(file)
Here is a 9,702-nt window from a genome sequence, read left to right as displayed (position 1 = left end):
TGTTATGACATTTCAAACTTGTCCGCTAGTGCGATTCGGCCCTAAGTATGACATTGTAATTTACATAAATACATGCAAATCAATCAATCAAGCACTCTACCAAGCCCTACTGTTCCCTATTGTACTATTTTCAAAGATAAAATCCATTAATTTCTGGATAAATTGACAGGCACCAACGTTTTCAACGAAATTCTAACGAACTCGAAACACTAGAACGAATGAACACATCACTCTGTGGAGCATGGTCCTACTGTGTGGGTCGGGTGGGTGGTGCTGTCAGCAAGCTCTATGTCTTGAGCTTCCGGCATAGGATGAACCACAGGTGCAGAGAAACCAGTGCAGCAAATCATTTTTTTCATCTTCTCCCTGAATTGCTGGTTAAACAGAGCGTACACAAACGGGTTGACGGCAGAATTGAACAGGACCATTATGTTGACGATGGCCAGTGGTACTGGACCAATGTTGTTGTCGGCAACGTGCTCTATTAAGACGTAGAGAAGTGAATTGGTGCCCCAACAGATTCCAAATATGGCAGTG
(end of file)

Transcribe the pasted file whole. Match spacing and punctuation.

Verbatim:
Here is a 9,702-nt window from a genome sequence, read left to right as displayed (position 1 = left end):
TGTTATGACATTTCAAACTTGTCCGCTAGTGCGATTCGGCCCTAAGTATGACATTGTAATTTACATAAATACATGCAAATCAATCAATCAAGCACTCTACCAAGCCCTACTGTTCCCTATTGTACTATTTTCAAAGATAAAATCCATTAATTTCTGGATAAATTGACAGGCACCAACGTTTTCAACGAAATTCTAACGAACTCGAAACACTAGAACGAATGAACACATCACTCTGTGGAGCATGGTCCTACTGTGTGGGTCGGGTGGGTGGTGCTGTCAGCAAGCTCTATGTCTTGAGCTTCCGGCATAGGATGAACCACAGGTGCAGAGAAACCAGTGCAGCAAATCATTTTTTTCATCTTCTCCCTGAATTGCTGGTTAAACAGAGCGTACACAAACGGGTTGACGGCAGAATTGAACAGGACCATTATGTTGACGATGGCCAGTGGTACTGGACCAATGTTGTTGTCGGCAACGTGCTCTATTAAGACGTAGAGAAGTGAATTGGTGCCCCAACAGATTCCAAATATGGCAGTG